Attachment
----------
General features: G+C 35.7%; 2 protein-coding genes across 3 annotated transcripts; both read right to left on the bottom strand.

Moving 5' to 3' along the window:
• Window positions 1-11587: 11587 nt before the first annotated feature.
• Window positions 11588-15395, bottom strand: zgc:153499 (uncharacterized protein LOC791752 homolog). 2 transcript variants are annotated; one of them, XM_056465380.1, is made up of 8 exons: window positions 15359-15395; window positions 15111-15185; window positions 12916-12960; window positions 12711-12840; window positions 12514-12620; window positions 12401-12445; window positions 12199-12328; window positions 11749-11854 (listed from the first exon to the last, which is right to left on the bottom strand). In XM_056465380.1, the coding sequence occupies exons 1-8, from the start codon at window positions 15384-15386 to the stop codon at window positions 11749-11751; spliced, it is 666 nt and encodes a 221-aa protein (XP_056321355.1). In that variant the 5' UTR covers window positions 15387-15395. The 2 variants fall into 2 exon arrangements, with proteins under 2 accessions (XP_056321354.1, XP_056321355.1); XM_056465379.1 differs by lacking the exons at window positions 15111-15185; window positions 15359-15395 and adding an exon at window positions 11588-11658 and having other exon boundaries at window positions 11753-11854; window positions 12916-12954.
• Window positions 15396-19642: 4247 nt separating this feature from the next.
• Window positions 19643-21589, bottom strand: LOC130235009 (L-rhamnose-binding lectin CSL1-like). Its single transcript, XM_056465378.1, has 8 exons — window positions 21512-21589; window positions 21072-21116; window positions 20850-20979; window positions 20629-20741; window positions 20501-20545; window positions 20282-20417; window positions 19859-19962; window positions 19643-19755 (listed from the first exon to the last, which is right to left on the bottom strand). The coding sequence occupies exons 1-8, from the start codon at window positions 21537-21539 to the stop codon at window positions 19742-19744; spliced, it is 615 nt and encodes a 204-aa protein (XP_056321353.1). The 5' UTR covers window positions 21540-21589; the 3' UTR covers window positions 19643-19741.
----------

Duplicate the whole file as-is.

General features: G+C 35.7%; 2 protein-coding genes across 3 annotated transcripts; both read right to left on the bottom strand.

Moving 5' to 3' along the window:
• Window positions 1-11587: 11587 nt before the first annotated feature.
• Window positions 11588-15395, bottom strand: zgc:153499 (uncharacterized protein LOC791752 homolog). 2 transcript variants are annotated; one of them, XM_056465380.1, is made up of 8 exons: window positions 15359-15395; window positions 15111-15185; window positions 12916-12960; window positions 12711-12840; window positions 12514-12620; window positions 12401-12445; window positions 12199-12328; window positions 11749-11854 (listed from the first exon to the last, which is right to left on the bottom strand). In XM_056465380.1, the coding sequence occupies exons 1-8, from the start codon at window positions 15384-15386 to the stop codon at window positions 11749-11751; spliced, it is 666 nt and encodes a 221-aa protein (XP_056321355.1). In that variant the 5' UTR covers window positions 15387-15395. The 2 variants fall into 2 exon arrangements, with proteins under 2 accessions (XP_056321354.1, XP_056321355.1); XM_056465379.1 differs by lacking the exons at window positions 15111-15185; window positions 15359-15395 and adding an exon at window positions 11588-11658 and having other exon boundaries at window positions 11753-11854; window positions 12916-12954.
• Window positions 15396-19642: 4247 nt separating this feature from the next.
• Window positions 19643-21589, bottom strand: LOC130235009 (L-rhamnose-binding lectin CSL1-like). Its single transcript, XM_056465378.1, has 8 exons — window positions 21512-21589; window positions 21072-21116; window positions 20850-20979; window positions 20629-20741; window positions 20501-20545; window positions 20282-20417; window positions 19859-19962; window positions 19643-19755 (listed from the first exon to the last, which is right to left on the bottom strand). The coding sequence occupies exons 1-8, from the start codon at window positions 21537-21539 to the stop codon at window positions 19742-19744; spliced, it is 615 nt and encodes a 204-aa protein (XP_056321353.1). The 5' UTR covers window positions 21540-21589; the 3' UTR covers window positions 19643-19741.